New third-generation MINI at 2013 Los Angeles Motor ShowThu, 21 Nov 2013
It's been a busy week for BMW's posh tot brand MINI. The third-generation of the modern MINI was unveiled in London and Oxford on Monday and within hours received simulatneous debuts in Tokyo and Los Angeles, too.
MSN Cars was at the event in LA and crowds gathered to hear the design team explain the changes on the new MINI hatchback. It's clear that the new design is evolutionary; there are precisely no risks with the styling of this three-door.
The surfacing of the new MINI is incredibly similar to previous models' and - at a glance - you could almost be forgiven for mistaking this for an R50 (first-generation) or R56 (second-gen). The clue is in the strong graphical elements of the design: the larger hexagonal grille and the over-stylised new lamps front and rear, which have wonderful LED beading details and have grown significantly in diameter.
This new MINI is considerably bigger, the wheelbase stretching out to swell interior space, but the overhangs are kept short for that pert MINI stance. This car premieres BMW's new front-wheel drive architecture and these underpinnings will also power the next BMW 1-Series family.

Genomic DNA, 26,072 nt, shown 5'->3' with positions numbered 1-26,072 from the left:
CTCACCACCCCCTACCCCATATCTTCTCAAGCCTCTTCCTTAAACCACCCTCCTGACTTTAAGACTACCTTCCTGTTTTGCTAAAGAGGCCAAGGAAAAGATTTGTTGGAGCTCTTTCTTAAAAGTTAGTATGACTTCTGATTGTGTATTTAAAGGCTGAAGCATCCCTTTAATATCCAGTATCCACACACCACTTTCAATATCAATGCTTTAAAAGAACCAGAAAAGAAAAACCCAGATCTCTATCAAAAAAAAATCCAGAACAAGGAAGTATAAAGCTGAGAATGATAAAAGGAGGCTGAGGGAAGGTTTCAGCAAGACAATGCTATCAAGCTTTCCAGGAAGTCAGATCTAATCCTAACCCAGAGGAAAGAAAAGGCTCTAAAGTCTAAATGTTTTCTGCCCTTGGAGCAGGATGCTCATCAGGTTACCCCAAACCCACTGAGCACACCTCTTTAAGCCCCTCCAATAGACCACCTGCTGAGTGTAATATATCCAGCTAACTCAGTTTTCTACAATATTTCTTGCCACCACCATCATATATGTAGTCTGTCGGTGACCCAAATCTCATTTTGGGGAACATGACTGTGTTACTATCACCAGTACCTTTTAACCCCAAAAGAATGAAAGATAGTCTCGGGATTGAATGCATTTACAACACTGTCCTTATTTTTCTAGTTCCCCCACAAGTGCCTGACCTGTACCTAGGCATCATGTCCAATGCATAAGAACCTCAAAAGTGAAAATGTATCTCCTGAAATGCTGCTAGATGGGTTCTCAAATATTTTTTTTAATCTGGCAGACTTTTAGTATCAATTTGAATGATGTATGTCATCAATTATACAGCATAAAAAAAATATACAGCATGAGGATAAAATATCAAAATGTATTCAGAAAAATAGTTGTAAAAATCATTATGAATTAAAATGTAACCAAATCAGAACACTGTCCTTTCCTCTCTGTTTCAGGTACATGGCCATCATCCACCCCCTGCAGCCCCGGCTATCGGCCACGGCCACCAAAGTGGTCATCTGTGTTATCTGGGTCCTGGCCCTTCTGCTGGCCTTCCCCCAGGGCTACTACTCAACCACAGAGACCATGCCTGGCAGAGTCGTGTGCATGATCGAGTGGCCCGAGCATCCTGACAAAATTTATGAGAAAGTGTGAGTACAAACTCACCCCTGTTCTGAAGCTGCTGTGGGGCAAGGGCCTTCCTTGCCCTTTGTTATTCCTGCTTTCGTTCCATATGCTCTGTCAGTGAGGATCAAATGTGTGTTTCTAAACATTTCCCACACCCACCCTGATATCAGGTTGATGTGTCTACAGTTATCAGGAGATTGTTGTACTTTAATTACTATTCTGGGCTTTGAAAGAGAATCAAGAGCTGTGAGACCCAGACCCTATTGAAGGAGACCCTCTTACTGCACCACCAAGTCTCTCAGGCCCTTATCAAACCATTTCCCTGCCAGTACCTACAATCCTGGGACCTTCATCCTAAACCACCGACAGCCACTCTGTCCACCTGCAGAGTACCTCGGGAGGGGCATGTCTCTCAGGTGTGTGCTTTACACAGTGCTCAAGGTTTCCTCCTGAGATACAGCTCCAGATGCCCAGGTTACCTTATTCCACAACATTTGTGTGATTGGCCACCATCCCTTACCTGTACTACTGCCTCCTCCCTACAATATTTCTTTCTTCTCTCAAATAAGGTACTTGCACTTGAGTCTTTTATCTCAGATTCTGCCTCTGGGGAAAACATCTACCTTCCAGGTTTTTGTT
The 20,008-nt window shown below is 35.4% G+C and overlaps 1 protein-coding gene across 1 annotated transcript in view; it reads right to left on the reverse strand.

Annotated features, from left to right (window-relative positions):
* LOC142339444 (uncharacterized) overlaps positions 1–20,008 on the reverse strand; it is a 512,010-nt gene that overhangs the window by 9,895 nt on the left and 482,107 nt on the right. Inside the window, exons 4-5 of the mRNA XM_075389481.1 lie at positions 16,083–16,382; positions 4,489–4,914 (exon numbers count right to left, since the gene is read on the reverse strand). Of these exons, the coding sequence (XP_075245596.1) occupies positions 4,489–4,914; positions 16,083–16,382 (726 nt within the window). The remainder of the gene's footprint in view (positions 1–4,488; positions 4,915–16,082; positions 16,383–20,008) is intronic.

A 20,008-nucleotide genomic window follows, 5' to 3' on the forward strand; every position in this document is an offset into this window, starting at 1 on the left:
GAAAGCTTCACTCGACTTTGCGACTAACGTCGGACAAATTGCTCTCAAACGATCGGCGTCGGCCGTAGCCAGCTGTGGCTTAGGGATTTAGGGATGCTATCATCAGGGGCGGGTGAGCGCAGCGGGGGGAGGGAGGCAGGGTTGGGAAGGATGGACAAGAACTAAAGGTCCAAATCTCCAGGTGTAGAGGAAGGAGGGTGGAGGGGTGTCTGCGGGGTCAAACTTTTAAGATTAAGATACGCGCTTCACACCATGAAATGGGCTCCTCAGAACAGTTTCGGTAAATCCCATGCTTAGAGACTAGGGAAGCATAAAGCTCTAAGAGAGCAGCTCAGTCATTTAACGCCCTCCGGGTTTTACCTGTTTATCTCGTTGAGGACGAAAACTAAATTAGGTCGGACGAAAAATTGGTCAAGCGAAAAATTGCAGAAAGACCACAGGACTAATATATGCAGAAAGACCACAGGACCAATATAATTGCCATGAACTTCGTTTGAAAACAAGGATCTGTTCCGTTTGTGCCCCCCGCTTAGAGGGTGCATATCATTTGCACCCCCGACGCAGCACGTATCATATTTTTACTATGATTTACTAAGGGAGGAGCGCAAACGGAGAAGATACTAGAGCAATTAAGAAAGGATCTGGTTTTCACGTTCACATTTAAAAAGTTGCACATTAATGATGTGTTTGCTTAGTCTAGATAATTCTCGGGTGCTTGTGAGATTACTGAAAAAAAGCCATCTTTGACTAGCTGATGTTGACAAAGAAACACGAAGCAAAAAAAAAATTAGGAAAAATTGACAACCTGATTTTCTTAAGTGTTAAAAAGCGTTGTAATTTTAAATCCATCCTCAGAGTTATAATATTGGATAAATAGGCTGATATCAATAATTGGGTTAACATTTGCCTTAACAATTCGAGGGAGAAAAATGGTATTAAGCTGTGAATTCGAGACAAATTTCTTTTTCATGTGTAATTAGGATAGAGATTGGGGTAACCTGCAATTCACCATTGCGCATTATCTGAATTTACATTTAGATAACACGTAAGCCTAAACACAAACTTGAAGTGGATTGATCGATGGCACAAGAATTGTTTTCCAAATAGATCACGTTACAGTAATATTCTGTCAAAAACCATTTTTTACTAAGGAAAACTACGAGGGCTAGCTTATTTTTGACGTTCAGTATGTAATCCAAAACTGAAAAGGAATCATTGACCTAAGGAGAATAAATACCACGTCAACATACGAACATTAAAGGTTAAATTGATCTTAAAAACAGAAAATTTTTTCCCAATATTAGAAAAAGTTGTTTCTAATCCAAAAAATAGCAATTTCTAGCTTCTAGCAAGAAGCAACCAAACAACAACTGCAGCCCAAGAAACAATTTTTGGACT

Step inside and the improvements are noticeable. The upright screen means you can still see out brilliantly (although, weirdly, they have now introduced a rear parking camera for the first time. On a supermini!) and there are numerous detail improvements to the ergonomics, too.
So the speedometer switches from its central berth in the middle of the dashboard to where it is on every other car: right in front of the driver. The electric window switches are now on the doors, where passengers want them, but MINI has kept some of the toggle switches and other cool details inside the cabin.
A range of new three-cylinder engines is one of the main talking points on the new MINI, shrinking the bad stuff - emissions and fuel consumption - but promising performance just as lively as previous models.
And MINI promises a slew of new technology onboard. You can order digital head-up displays for the first time and the connectivity is seriously improved, so those young fashionistas can stay socially plugged in no matter where they're driving. (Probably down London's hip Kings Road).
The new MINI goes on sale in spring 2014, priced from £15,300 for the Cooper and £18,650 for a Cooper S; picking the MINI Cooper D will cost you £16,450.
By Tim Pollard, managing editor, MSN Cars